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Two weeks ago, Hayes Boykin turned the corner.
The 4-year-old Wilson boy had a successful kidney transplant Nov. 14.
For Hayes, whose nickname is Cheeks, the last 11 months have included 10 surgeries, three biopsies, three chemotherapy treatments, 10 blood transfusions, six complete blood plasma infusions, thousands of hours of dialysis and the pounding experience of a life-threatening blood pressure of 214 over 137.
Hayes’ parents — Jeff Boykin, a Wilson Police Department K-9 officer, and Elisabeth Boykin, who works at the ECU School of Dental Medicine — have been through the ringer.
“It was truly a year I’ve never been more thankful for in my life,” said Elisabeth Boykin, seeing her son’s recovery since the transplant.
Last Dec. 13, Elisabeth Boykin took her son to the doctor for what she thought was a regular cold.
“He wasn’t feeling good. He had thee little red bumps on the bottoms of his legs,” Boykin said. “The doctors office did a few tests. They decided that he was dehydrated but they needed to have different tests done.”
The following day, when Hayes’ condition had not improved, a mother’s instinct kicked in.
“She was just like ‘I don’t feel right about it this time,’” Jeff Boykin said. “It’s not strep throat. It’s not an ear infection. It’s just something different this time, so she goes back to the doctor and ultimately, that decision saved his life.”
The family was sent to WakeMed where medical staffers took X-rays and ultrasounds and completed lab work.
“It was in the lab work that they discovered that something was totally off,” Elisabeth Boykin said.
Hayes’ blood area nitrogen, creatinine and potassium levels were critically high.
Doctors made Hayes immediately take an ambulance to UNC Hospitals, where he was admitted to the Pediatric Intensive Care Unit.
“Then we find out that he’s in complete kidney failure,” Jeff Boykin said. “We would have had no idea had we not gone back to the doctor.”
Doctors told the family that Hayes would have to be put on dialysis immediately.
“He’s deteriorating in front of us,” Jeff Boykin said. “He doesn’t know it and we didn’t know it.”
Hayes still had a childlike spirit about him at the time, but his parents said that quickly changed.
HOOKED TO A MACHINE
Doctors ran a femoral catheter in the little boy and soon rolled in the dialysis machine.
Hayes was given medicines to relax him enough so he could lay there calmly through the procedures.
“He was kind of out of it for several weeks while they kept him on the medicine, but also within those several weeks, you could start to see the gradual changes of him,” Jeff Boykin said.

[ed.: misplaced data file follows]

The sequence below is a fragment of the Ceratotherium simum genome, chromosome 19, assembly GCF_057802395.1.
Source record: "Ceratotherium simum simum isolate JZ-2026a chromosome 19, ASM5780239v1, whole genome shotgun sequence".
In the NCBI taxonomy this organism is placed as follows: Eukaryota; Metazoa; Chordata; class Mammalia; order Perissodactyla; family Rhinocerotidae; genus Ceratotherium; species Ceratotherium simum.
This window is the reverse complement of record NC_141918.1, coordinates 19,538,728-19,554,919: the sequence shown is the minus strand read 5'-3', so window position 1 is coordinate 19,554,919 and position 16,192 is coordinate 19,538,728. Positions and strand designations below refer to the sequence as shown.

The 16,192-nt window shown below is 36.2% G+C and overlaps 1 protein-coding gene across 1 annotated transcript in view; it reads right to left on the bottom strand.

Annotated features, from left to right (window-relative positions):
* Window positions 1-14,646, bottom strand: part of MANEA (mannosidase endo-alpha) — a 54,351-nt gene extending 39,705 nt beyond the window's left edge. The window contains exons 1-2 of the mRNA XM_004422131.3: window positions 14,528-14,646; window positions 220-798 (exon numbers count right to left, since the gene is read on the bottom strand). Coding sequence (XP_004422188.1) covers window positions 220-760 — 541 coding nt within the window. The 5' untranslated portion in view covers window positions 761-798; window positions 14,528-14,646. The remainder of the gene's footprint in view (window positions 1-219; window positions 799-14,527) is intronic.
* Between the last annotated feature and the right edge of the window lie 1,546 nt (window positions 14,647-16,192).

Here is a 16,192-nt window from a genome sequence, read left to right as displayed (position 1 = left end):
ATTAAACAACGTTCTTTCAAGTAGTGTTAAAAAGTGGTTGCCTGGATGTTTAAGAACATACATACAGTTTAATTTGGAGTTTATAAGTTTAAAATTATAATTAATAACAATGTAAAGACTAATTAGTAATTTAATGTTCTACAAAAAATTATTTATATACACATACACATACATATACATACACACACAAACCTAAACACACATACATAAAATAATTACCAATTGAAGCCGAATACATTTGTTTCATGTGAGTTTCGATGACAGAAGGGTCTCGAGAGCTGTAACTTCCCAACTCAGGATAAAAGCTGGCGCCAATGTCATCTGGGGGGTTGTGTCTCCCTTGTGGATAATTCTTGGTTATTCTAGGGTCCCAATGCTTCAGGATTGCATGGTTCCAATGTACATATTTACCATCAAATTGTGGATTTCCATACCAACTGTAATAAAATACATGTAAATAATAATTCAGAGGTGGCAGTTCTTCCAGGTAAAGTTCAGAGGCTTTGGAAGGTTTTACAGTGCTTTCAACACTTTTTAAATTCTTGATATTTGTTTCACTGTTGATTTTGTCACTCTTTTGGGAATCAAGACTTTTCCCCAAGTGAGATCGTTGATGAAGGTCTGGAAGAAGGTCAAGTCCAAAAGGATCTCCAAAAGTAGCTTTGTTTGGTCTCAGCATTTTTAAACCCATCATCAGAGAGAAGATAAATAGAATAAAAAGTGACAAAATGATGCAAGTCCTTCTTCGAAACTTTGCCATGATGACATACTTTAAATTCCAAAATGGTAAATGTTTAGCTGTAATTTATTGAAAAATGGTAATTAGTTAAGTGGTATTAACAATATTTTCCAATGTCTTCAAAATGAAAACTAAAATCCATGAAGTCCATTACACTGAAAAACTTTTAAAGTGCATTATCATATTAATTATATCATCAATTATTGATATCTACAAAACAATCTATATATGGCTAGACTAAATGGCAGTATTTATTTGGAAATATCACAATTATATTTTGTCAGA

Hayes started swelling up, retaining fluid faster than medical staff could pull it off with the machine and gained 20 pounds in a couple weeks.
“He was to the point that he really didn’t look like Hayes anymore,” Jeff Boykin said. “He really wasn’t communicating anything. He would just be short of breath. There was nothing we could do. It was the first time I ever felt helpless. Yes, we have got him at the hospital, but mama and daddy can’t make it better.”
The couple was at the hospital from Dec. 15 through Jan. 21.
A biopsy showed that his kidney function had fallen below 5%.
At the end of January, something changed and Hayes came off of dialysis.
“We were like thinking that things were better,” Jeff Boykin said.
Hayes was undergoing three-hour dialysis sessions three days a week.
“We thought he was going to recover. He was getting some function back,” Jeff Boykin said.
The family was able to go home for five or six days.
Hayes went his first outpatient kidney appointment at UNC.
When the couple headed toward Wilson, they made it as far as Zebulon when they got a call from the doctor saying to come back to the hospital to be admitted.
Blood work showed Hayes had taken a turn for the worst.
A few minutes after the family arrived at the hospital, Hayes had a kidney-related and blood pressure-related seizure.
The Boykins were at the hospital nonstop from Feb. 4 until March 19.
“We never came home again and we were in the intensive care unit for over 30 days,” Elisabeth Boykin said.
Then things got even worse. Hayes went on 24-hour dialysis for two weeks straight.
“You can imagine how that crushed our spirits,” Elisabeth Boykin said.